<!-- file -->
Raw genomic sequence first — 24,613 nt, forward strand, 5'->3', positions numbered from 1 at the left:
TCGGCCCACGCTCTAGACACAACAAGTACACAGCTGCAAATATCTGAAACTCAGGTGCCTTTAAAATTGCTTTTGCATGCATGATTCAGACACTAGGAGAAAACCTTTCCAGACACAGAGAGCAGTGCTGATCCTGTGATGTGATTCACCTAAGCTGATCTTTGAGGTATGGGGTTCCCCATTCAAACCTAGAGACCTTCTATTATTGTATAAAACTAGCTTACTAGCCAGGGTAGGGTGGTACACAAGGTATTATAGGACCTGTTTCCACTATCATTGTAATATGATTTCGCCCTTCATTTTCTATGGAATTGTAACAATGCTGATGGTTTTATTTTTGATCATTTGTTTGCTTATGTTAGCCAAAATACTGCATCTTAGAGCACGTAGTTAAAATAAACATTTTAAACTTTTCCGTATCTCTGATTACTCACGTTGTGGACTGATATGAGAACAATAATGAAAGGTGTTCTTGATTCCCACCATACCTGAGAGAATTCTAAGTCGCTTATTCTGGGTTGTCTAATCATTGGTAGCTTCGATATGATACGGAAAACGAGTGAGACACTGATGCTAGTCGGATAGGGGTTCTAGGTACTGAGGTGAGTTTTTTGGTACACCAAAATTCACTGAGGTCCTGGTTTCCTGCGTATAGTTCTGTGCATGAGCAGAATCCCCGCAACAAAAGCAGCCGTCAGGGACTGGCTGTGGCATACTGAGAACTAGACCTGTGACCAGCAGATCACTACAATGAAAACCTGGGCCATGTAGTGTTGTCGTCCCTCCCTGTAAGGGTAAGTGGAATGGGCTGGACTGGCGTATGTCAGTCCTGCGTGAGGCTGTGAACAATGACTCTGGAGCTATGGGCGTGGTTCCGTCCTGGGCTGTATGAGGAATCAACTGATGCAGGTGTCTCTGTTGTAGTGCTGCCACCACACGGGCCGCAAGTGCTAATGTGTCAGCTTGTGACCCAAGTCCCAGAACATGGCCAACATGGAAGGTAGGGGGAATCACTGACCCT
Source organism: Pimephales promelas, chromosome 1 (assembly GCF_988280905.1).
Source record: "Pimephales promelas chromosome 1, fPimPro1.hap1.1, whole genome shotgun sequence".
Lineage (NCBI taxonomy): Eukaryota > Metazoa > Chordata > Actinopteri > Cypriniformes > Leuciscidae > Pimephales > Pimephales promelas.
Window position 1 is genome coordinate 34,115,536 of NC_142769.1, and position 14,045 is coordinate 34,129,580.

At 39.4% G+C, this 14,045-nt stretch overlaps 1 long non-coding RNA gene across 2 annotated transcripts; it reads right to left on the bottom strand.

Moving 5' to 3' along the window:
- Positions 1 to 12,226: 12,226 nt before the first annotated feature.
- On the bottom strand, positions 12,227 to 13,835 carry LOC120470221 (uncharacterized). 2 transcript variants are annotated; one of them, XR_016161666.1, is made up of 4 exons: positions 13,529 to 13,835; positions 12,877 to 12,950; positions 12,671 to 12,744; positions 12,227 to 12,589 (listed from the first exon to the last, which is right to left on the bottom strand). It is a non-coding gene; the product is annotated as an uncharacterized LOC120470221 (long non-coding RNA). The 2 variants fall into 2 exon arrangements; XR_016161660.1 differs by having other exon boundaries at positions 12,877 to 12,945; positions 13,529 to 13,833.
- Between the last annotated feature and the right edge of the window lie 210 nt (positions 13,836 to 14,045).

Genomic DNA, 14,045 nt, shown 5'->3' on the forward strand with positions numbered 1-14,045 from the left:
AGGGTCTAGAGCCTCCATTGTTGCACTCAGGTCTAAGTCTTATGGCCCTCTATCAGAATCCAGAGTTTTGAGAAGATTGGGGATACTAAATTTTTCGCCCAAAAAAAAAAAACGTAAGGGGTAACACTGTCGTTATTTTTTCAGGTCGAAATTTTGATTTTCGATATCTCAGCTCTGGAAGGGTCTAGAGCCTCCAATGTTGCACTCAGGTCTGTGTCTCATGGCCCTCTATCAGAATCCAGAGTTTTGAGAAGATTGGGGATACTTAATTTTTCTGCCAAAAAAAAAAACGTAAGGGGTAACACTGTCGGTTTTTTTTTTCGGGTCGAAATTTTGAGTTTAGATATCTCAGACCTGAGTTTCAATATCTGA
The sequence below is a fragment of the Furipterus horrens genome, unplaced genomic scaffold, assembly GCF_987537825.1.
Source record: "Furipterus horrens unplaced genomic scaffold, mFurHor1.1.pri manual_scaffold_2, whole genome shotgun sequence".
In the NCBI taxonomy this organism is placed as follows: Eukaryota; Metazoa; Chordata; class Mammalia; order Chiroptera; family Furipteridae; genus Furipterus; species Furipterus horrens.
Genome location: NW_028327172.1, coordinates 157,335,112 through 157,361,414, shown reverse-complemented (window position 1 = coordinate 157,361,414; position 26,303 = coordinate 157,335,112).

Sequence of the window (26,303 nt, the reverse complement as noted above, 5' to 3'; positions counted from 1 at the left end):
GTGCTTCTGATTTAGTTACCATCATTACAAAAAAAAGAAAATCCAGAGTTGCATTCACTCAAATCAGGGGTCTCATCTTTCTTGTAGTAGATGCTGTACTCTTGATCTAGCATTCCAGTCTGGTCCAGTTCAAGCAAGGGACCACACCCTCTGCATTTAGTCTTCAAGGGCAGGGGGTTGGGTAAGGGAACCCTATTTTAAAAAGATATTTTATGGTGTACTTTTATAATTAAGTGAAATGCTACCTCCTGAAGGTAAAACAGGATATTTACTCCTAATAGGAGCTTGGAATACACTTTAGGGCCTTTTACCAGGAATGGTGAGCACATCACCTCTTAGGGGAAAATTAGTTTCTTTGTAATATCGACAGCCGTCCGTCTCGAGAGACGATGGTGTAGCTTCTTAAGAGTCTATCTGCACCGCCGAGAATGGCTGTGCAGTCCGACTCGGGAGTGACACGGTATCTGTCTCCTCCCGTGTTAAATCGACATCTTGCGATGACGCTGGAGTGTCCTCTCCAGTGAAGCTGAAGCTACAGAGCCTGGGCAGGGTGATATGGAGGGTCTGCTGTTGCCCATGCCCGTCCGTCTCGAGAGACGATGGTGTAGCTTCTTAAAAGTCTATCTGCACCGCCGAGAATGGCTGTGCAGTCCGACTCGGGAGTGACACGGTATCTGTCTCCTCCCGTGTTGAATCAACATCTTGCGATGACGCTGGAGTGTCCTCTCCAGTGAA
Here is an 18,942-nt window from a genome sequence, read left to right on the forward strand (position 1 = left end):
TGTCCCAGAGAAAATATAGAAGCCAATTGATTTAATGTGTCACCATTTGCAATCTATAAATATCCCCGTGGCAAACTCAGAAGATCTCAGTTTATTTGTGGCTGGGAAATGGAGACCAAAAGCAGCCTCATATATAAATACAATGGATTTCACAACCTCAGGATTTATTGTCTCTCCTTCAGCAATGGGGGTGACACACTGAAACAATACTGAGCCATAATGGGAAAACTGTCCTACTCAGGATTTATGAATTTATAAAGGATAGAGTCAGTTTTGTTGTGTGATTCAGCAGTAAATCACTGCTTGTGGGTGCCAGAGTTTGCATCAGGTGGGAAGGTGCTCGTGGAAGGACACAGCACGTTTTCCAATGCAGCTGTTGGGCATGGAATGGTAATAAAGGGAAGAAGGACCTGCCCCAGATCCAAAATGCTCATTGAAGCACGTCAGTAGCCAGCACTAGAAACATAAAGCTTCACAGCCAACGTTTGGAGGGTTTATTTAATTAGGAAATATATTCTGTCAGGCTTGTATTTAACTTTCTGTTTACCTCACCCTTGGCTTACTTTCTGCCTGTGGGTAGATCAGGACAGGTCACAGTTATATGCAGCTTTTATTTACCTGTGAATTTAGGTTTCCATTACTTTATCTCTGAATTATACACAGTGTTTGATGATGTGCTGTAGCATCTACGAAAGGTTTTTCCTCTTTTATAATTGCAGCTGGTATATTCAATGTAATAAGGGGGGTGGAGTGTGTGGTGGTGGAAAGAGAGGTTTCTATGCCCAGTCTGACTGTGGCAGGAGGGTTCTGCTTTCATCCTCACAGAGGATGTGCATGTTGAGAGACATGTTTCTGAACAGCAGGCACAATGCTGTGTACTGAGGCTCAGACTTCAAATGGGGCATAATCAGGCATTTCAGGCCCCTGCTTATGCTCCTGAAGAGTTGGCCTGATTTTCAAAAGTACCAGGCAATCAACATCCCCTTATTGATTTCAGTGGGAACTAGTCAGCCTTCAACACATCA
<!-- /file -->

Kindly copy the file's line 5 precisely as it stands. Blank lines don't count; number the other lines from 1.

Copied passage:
Lineage (NCBI taxonomy): Eukaryota > Metazoa > Chordata > Actinopteri > Cypriniformes > Leuciscidae > Pimephales > Pimephales promelas.